As I read staff writer David West’s Ithacan review of Ariana Grande’s latest album, I quickly realized that I wasn’t reading a critique so much as I was reading a misogyny-driven screed trying to disguise itself as a review. In fact, West’s review is so dependent on and saturated with sexist tropes about women in music that it’s difficult to even take it seriously as a work of artistic critique in the first place.
West fails to provide a thoughtful critique throughout his whole piece that doesn’t already rely on sexist stereotypes. As a result, the critique isn’t smart or thought-provoking. Instead, West’s piece is low brow, hollow and mean-spirited. West doesn’t even take the time to engage with the actual music itself, aside from brief one-liners and an overuse of adjectives that, when absorbed along with rest of the review, come off as incongruent. Instead of analyzing the album on its merits, West resorts to a character attack in which he projects his grievances with Grande onto the review itself.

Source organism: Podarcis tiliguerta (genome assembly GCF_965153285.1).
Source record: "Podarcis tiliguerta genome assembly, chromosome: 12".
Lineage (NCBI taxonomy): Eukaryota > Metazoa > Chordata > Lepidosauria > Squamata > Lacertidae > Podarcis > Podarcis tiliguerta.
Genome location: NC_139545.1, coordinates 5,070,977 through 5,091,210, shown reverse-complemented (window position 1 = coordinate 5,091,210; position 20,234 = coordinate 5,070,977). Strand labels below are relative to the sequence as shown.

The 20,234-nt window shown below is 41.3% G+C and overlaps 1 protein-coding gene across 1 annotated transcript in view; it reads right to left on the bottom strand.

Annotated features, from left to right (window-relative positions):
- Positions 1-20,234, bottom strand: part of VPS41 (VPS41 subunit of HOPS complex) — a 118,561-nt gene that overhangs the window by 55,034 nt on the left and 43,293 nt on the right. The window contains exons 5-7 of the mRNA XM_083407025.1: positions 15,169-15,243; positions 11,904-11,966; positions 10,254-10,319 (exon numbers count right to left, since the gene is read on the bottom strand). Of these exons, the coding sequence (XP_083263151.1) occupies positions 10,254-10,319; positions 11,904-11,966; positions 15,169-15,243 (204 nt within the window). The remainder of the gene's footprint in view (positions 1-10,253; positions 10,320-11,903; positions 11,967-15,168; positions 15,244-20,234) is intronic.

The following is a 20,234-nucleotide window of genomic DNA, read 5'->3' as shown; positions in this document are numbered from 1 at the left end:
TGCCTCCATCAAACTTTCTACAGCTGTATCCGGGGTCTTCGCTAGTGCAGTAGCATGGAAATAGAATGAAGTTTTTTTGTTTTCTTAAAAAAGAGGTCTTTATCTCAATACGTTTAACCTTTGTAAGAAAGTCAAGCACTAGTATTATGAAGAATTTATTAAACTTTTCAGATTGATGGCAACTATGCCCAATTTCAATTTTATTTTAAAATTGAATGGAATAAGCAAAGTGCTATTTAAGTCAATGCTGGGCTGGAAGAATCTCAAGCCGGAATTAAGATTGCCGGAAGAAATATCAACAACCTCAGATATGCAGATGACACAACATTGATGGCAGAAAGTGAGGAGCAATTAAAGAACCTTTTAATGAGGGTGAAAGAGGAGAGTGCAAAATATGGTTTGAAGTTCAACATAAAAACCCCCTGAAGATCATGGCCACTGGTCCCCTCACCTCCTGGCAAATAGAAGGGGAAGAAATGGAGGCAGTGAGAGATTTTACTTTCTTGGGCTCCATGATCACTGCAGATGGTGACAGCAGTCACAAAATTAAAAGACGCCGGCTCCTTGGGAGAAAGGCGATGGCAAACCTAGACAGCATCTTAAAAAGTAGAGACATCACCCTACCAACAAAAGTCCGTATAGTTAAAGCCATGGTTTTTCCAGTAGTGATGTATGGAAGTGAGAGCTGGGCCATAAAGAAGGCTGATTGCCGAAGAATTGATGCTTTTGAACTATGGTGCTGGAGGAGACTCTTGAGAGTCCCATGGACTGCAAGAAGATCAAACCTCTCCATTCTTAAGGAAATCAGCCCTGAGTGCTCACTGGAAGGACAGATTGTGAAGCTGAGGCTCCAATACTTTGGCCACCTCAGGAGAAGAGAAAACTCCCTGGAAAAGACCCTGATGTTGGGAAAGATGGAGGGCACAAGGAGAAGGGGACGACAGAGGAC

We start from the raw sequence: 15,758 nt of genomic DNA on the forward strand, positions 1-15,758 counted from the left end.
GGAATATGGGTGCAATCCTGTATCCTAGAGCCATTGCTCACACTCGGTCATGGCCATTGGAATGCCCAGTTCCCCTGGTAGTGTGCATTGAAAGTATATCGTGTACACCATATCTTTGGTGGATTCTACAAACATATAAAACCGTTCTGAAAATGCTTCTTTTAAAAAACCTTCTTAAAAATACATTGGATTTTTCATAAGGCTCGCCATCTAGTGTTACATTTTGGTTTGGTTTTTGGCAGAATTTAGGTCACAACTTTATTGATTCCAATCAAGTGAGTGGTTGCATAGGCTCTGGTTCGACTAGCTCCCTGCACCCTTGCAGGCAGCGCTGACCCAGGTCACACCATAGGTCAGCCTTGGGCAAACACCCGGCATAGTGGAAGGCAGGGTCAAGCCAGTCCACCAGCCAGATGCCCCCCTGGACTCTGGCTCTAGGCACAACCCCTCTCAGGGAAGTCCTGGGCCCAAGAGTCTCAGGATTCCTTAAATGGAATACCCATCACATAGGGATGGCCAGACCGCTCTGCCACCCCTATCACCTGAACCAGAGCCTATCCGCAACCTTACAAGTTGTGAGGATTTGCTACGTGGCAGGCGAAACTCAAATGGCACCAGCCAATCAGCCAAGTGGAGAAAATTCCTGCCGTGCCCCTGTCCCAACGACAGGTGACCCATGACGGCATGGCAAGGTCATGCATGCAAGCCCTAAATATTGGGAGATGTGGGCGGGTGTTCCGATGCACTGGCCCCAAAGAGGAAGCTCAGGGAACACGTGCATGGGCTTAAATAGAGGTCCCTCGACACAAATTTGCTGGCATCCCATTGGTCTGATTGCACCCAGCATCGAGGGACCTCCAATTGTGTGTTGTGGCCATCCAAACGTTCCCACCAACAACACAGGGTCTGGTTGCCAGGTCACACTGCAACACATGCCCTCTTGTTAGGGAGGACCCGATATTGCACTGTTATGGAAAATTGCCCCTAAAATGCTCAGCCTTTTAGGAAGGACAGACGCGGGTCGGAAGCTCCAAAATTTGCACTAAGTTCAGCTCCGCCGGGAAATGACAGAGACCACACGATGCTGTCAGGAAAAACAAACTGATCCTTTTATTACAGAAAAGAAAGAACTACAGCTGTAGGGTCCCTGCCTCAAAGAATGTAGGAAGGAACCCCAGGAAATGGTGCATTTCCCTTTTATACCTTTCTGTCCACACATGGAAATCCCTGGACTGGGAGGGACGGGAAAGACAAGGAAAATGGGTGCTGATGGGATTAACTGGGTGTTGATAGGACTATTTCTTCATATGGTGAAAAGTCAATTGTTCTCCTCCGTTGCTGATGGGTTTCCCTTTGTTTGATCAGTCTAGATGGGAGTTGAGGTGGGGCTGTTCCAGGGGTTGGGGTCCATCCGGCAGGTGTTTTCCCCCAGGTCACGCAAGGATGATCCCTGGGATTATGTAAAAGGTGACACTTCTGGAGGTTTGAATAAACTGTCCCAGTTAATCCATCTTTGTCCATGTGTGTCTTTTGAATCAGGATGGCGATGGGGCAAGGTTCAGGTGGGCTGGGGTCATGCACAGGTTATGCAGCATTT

What West decides to ignore is that “thank u, next” is intentionally personal. Thus, it matters that Grande chose to write about her vulnerabilities in a public way. It matters because women are constantly shamed and harassed for centering themselves first. And it matters because women are still expected to placate men at their own expense.
This is not to say that West is wrong for not liking Grande’s album — there are always works of art that may not strongly appeal to us. But, there is a marked difference between smart commentary and lazy writing; West’s review is the latter.
Celisa Calacal, Ithaca College ’18